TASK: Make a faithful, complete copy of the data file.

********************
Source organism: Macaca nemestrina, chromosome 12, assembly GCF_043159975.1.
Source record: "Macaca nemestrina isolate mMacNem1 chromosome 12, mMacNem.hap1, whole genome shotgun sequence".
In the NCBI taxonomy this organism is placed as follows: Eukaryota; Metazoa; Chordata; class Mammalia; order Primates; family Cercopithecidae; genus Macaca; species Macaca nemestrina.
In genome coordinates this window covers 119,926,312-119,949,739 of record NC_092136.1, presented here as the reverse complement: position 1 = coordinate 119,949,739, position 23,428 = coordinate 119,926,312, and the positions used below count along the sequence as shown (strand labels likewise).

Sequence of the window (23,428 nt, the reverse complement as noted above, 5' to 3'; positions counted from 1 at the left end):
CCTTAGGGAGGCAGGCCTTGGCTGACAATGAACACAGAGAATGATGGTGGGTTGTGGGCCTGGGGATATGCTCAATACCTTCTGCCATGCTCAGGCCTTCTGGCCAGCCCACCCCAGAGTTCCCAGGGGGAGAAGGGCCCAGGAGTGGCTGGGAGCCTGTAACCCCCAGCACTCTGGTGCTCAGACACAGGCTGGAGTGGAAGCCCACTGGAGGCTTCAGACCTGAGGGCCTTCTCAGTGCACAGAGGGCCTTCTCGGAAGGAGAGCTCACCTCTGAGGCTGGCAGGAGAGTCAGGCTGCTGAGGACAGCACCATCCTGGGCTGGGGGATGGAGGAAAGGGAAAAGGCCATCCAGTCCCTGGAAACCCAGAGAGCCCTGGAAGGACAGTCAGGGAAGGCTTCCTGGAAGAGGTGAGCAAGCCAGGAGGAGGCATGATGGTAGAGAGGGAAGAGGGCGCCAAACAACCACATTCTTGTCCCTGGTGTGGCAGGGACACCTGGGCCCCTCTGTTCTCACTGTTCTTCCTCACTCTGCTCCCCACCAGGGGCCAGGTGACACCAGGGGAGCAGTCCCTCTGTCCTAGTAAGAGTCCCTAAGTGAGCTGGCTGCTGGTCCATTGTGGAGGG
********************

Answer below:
Source organism: Macaca nemestrina, chromosome 12, assembly GCF_043159975.1.
Source record: "Macaca nemestrina isolate mMacNem1 chromosome 12, mMacNem.hap1, whole genome shotgun sequence".
In the NCBI taxonomy this organism is placed as follows: Eukaryota; Metazoa; Chordata; class Mammalia; order Primates; family Cercopithecidae; genus Macaca; species Macaca nemestrina.
In genome coordinates this window covers 119,926,312-119,949,739 of record NC_092136.1, presented here as the reverse complement: position 1 = coordinate 119,949,739, position 23,428 = coordinate 119,926,312, and the positions used below count along the sequence as shown (strand labels likewise).

Sequence of the window (23,428 nt, the reverse complement as noted above, 5' to 3'; positions counted from 1 at the left end):
CCTTAGGGAGGCAGGCCTTGGCTGACAATGAACACAGAGAATGATGGTGGGTTGTGGGCCTGGGGATATGCTCAATACCTTCTGCCATGCTCAGGCCTTCTGGCCAGCCCACCCCAGAGTTCCCAGGGGGAGAAGGGCCCAGGAGTGGCTGGGAGCCTGTAACCCCCAGCACTCTGGTGCTCAGACACAGGCTGGAGTGGAAGCCCACTGGAGGCTTCAGACCTGAGGGCCTTCTCAGTGCACAGAGGGCCTTCTCGGAAGGAGAGCTCACCTCTGAGGCTGGCAGGAGAGTCAGGCTGCTGAGGACAGCACCATCCTGGGCTGGGGGATGGAGGAAAGGGAAAAGGCCATCCAGTCCCTGGAAACCCAGAGAGCCCTGGAAGGACAGTCAGGGAAGGCTTCCTGGAAGAGGTGAGCAAGCCAGGAGGAGGCATGATGGTAGAGAGGGAAGAGGGCGCCAAACAACCACATTCTTGTCCCTGGTGTGGCAGGGACACCTGGGCCCCTCTGTTCTCACTGTTCTTCCTCACTCTGCTCCCCACCAGGGGCCAGGTGACACCAGGGGAGCAGTCCCTCTGTCCTAGTAAGAGTCCCTAAGTGAGCTGGCTGCTGGTCCATTGTGGAGGG